Cherrie emerged and the Girl's last selfish hope that they would spend prom night together as they always had, playing cards cross-legged on her bed in her room with Graham making popcorn balls in the kitchen, fell away with an almost audible swishery sound, like the sound of satin on satin. What had seemed like an impossible combination of colors on the hanger did everything absolutely right against the darkness of Cherrie's skin. The lavender took on a blue tint and the lime green was made soft and not at all garish as it had at first glance. The top of the dress was strapless and shirred and held her breasts high and round, as if putting them on display. It was low in the back and tight from the bottom of her breasts to the tops of her thighs, where it flared out in an abundance of ruffles like a flamenco dancer's skirt, brushing the tops of her knees in front and falling to mid-calf behind. It made her waist look tiny and gave a ripe swell to her hips.
"You look..." the words caught and spit from the Girl's mouth, "You look like a mermaid."
That night, after the dress had been bought and hung encased in thin plastic in Cherrie's cardboard closet, an appropriate amount of time had passed and the Girl was able to make homework excuses. She felt suddenly distant and oddly polite for the first time around her friend, and she made her way blindly home, stupid saltwater tears fresh and hot on her face. She was glad that Graham was working late at the shop, she was glad for once she had no mother or brothers or sisters to be concerned and probably heartbreakingly normal crowding around the supper table or watching TV in the living room. The Girl dropped her purse on the couch and went out the back door to the quiet place under the banana trees in the backyard.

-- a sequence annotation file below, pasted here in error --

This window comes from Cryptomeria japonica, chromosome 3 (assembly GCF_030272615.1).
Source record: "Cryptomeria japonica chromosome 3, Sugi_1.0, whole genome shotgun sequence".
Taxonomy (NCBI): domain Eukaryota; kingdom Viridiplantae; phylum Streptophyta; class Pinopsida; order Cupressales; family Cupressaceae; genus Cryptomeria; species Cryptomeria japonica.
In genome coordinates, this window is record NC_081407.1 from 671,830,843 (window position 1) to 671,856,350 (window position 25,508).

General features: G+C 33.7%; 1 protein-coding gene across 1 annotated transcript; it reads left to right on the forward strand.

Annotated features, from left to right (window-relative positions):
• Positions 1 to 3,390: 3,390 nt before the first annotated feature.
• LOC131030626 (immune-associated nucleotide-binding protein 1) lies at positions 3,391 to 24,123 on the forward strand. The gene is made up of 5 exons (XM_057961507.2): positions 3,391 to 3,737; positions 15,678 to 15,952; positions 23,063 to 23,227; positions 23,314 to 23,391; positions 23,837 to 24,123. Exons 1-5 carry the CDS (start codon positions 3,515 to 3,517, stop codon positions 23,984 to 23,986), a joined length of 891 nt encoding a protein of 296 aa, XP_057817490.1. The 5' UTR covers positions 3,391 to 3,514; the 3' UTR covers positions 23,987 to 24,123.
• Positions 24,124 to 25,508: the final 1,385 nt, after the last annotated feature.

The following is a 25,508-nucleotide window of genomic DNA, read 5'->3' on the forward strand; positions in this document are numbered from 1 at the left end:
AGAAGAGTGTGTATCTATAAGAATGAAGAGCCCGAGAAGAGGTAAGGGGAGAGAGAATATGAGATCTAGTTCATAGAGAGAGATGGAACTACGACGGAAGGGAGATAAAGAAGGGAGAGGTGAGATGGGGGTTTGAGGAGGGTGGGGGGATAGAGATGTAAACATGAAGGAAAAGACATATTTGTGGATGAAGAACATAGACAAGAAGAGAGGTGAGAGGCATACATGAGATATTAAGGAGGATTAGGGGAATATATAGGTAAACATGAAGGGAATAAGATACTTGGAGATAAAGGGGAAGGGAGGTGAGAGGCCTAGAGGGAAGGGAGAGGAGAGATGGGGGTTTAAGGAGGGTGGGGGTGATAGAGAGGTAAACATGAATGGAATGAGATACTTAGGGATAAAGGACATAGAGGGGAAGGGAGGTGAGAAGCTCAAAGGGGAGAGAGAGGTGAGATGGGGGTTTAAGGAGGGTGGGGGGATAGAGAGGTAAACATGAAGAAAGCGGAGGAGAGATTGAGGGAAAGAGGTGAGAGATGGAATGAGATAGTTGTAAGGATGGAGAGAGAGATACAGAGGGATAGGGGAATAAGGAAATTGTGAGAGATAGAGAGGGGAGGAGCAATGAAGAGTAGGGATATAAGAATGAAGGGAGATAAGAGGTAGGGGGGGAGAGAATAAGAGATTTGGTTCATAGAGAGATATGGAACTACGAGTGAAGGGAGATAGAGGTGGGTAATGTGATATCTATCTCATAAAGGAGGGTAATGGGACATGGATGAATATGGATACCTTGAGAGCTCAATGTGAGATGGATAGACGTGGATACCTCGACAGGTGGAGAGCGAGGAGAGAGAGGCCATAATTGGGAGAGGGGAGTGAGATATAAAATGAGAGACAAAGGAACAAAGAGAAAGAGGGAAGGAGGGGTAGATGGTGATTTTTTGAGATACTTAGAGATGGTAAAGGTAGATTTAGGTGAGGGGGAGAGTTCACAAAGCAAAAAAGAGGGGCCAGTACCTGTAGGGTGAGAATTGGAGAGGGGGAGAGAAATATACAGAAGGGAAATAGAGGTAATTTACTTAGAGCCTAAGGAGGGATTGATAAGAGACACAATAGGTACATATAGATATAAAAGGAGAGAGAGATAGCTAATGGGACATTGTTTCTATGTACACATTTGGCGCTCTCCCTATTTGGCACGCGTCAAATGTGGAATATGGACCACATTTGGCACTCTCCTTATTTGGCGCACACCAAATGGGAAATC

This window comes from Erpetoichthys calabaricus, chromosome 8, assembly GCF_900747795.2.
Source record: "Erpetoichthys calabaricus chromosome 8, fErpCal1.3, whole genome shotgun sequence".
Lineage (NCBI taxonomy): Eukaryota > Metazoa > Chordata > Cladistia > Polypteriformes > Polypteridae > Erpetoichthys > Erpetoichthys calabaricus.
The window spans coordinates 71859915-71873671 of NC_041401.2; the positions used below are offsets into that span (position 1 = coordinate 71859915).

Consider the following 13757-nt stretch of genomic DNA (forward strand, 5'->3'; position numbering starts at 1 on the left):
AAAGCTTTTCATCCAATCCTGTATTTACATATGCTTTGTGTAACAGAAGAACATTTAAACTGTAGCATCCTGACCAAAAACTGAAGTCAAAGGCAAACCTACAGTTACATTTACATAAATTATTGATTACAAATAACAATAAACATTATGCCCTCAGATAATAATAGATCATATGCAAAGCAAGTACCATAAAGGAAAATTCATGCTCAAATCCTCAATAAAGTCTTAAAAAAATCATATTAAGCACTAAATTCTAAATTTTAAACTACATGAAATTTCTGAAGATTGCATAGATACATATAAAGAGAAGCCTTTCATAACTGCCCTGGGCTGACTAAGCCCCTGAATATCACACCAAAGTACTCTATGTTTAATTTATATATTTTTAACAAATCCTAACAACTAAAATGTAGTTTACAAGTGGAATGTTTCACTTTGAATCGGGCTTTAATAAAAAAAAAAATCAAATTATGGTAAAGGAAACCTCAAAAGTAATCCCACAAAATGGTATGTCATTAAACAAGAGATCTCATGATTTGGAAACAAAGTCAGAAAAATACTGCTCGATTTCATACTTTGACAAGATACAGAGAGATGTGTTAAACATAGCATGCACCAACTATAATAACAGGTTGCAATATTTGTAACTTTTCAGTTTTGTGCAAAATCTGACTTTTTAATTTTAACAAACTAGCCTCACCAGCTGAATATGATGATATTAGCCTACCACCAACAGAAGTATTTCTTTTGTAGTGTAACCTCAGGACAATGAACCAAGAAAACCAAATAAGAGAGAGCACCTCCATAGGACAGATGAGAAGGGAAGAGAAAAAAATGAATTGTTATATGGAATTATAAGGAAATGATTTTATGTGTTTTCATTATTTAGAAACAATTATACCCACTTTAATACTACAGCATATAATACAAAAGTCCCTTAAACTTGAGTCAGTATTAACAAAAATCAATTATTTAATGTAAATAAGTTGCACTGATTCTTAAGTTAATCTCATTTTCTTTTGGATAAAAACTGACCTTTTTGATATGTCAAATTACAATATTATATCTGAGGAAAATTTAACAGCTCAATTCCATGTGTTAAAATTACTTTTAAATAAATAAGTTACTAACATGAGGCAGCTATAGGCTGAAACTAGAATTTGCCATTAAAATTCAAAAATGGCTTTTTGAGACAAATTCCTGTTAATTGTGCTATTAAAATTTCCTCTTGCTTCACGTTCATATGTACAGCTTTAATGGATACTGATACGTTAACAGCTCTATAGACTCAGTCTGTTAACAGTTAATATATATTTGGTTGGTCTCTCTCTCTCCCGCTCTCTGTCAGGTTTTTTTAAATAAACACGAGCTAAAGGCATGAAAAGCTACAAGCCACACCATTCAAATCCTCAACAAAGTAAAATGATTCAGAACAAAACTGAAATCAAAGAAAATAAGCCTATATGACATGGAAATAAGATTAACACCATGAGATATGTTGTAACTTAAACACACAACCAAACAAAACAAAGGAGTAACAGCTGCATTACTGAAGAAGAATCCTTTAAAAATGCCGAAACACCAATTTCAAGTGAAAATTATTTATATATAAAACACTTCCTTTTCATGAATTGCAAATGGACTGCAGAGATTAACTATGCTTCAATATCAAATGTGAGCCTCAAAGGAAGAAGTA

She laid there on the still warm ground, and let her tears get quiet, and let her body grow still, and let the night come into her, until she was aware of the flat paper flap of the banana leaves and the scrie-scrie of cicadas and the dive bomb buzz of mosquitoes and the tick of her heart, like a car cooling down. She felt ashamed that so much of her own self worth had been wrapped up in her friend's one ugliness, that she had been so self absorbed that it had taken a prom dress to make her realize that Cherrie had grown beyond the awkwardness of childhood and become an actually lovely woman. She saw through the spaces of the leaves to the stars and in them the inevitable future that the school year would end and that Cherrie would leave her behind to go to college, to fall in love, to lead a full and happy life. The Girl could not see her own future at all, it seemed to stop at the space directly in front of her wide open eyes, and eventually even that stopped making sense and then her father was shaking her awake, and leading her inside to go to bed.
The rest of the school year passed by in a stream of box milk, cold french fries, and final exams. Although prom was usually held a month prior to graduation, this year there had been a small fire in the VFW started by a minor altercation involving Vietnam, Afghanistan, a cigar, and a spilled fifth of Jim Beam, so this year they decided to combine the last two major events of high school into one grand weekend with the prom held on a Friday and graduation held the very next day. Following that, most people would go to church.